Thursday, 23 July 2009

The Electrification Of The Union

The election campaign is beginning to be serious. There is now a plan to electrify the main line from London Paddington to Swansea, accompanied by another to do the same for the main connection between Manchester London Road and Liverpool Lime Street. As George Thomas observed in the 1960’s when the closure of the rambling scenic line from Craven Arms to Swansea was suggested, it passes through a number of marginal constituencies.

Quite why is has taken all this time to realise that the Paddington routes had good potential for electrification is a mystery, unless you take into account the long obsession with the East and West Coast Main Lines which dates back to the old Board of Trade and since. Almost all of the former Southern Railway routes were done, to meet the imperatives of intensive short haul commuter traffic, but unluckily on the third rail system which is restrictive and unsuitable for fast long haul services. When British Rail was created in 1947, to take over a run down system in need of full scale investment and renewal, there were those who realised then that electrification was the way to go. But between the politics, the outside vested interests, and critically, the failure to create a management organisation that could do the job that was needed, meant that all the opportunities were lost.

No doubt there will be other promises made here and there of what might be done. Will there be associated proposals to electrify the old Midland Railway main lines between Bedford and Leeds through Leicester, Derby, Sheffield, and Nottingham, and perhaps restoring the old Leicester to Rugby line as a key link? One could go on and on.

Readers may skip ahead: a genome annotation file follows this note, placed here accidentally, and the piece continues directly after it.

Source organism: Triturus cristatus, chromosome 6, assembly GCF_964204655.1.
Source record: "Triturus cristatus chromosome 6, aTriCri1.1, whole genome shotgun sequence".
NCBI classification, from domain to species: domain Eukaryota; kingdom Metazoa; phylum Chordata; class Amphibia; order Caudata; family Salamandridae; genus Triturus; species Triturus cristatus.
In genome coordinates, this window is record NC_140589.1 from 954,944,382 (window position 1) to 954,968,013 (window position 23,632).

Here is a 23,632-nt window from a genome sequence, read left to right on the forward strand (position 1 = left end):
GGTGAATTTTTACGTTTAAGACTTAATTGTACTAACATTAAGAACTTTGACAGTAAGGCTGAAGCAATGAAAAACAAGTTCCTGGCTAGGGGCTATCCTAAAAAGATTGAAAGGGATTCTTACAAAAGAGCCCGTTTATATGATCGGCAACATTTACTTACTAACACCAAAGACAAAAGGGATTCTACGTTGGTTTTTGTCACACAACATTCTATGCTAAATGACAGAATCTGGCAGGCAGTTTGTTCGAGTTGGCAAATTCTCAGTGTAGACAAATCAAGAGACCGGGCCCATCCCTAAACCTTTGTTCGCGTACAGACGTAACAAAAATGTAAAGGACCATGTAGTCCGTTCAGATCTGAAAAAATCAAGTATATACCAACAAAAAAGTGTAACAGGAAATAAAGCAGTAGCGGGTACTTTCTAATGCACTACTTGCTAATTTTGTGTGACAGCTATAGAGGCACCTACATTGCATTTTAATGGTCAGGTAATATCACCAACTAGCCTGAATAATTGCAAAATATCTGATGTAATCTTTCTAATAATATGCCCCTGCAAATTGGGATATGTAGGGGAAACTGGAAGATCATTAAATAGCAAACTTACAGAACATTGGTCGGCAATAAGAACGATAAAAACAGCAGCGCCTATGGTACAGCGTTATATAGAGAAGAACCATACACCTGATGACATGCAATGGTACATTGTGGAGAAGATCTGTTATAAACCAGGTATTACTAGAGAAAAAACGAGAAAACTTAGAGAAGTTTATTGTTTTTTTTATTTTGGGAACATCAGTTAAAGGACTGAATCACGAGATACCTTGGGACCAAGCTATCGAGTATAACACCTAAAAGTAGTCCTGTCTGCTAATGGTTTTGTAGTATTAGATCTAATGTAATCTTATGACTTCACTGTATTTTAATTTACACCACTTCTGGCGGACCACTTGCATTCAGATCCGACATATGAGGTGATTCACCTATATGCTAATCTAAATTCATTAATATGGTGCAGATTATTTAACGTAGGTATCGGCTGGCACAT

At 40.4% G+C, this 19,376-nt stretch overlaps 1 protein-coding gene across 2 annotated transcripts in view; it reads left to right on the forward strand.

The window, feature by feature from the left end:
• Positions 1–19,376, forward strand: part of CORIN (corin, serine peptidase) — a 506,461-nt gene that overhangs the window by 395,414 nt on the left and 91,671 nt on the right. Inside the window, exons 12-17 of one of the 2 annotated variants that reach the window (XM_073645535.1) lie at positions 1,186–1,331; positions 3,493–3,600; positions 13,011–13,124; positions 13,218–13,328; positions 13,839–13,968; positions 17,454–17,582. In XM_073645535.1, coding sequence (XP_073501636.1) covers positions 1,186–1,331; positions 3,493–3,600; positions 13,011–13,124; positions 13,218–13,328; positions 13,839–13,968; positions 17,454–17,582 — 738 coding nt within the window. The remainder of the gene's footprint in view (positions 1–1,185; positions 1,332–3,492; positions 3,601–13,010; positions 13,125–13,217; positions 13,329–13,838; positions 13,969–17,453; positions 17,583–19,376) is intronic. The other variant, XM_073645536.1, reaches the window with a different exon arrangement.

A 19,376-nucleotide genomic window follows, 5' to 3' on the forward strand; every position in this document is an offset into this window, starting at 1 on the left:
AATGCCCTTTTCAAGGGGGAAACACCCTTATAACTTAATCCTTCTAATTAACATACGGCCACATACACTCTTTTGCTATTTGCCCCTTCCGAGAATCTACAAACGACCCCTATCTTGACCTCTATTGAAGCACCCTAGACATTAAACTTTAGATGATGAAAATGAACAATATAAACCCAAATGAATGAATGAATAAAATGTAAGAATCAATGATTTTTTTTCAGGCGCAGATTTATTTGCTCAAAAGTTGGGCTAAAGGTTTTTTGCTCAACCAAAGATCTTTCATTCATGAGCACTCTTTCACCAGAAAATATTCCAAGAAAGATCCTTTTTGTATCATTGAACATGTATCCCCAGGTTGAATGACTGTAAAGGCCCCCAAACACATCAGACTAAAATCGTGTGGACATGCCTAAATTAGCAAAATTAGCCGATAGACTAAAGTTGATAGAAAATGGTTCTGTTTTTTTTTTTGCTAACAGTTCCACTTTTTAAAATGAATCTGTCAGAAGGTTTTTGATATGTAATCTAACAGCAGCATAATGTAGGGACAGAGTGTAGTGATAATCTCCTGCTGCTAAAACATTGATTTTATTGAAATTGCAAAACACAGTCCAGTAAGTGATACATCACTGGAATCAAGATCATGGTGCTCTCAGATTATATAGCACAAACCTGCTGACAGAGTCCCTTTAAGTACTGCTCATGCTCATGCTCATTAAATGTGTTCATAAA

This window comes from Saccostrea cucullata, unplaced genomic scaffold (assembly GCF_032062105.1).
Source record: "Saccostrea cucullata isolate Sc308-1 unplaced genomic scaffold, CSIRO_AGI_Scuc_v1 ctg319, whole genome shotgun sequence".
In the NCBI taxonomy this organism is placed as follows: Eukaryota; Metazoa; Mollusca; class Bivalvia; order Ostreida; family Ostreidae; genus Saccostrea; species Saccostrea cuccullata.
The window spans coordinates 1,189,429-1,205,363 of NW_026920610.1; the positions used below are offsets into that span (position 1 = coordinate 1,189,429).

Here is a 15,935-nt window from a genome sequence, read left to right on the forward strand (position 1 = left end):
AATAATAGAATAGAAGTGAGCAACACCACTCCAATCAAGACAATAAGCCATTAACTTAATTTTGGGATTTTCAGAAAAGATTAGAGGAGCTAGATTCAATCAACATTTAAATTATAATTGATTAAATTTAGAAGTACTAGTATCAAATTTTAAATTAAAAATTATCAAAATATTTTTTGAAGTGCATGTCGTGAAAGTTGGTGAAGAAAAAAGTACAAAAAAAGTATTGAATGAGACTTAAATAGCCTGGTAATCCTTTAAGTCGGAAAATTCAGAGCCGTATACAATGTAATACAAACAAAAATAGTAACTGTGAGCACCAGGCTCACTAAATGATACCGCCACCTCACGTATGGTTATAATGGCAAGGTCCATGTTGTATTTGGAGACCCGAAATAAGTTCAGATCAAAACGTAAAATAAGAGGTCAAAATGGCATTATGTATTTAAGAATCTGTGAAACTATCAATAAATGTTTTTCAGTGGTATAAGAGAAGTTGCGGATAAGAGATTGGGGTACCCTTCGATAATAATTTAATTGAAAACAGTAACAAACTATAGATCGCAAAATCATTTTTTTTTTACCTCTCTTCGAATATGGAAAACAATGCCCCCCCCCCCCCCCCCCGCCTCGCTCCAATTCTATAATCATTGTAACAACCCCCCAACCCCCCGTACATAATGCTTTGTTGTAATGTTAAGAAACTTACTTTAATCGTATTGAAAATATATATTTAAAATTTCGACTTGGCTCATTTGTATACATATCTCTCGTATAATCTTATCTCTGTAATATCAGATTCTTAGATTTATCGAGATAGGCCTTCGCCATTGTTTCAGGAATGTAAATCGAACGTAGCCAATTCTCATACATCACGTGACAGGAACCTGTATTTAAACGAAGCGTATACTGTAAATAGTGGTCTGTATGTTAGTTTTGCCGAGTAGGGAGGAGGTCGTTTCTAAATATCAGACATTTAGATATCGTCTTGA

But what all this does is to distract attention by offering up relatively inexpensive projects to draw attention away from the rather greater problem. Electrified lines need power, and there is every chance that electrical power may soon be in short supply. This is not an accident about to happen, it is a hugely expensive complex set of problems that came over the horizon almost twenty years ago and has been coming closer ever since. A good many nuclear power stations are near the end of their life, and new ones take a decade at least to build, even if you have your own nuclear industry. The sort of coal fired ones that are being built almost by the week in China, also take time, and come with some very difficult environmental problems.

So we have wind mills, a subject of fierce controversy. But they are not the answer either, only a subsidiary source at best, and nor are some of the other bright ideas. Using all the land we have to grow biofuels creates another set of issues in a world where the population rapidly increases, but the crop yields do not. To rely on foreign oil and gas means becoming dependent on the suppliers, and on their political masters. When Moscow says jump, Westminster will jump, in concert with Europe.

The USA are not much better placed than we are, indeed much of their infrastructure for electrical supply needs renewal and reorganisation, without the money, the political will, or the commercial incentives to do it.

There is one possible answer, for us all to cut our power consumption by up to 40%. Because if we do not do it, it will be done for all of us in the shape of power cuts, and not even the trains will be running.

It is enough to bring a smile to the face of Lenin.

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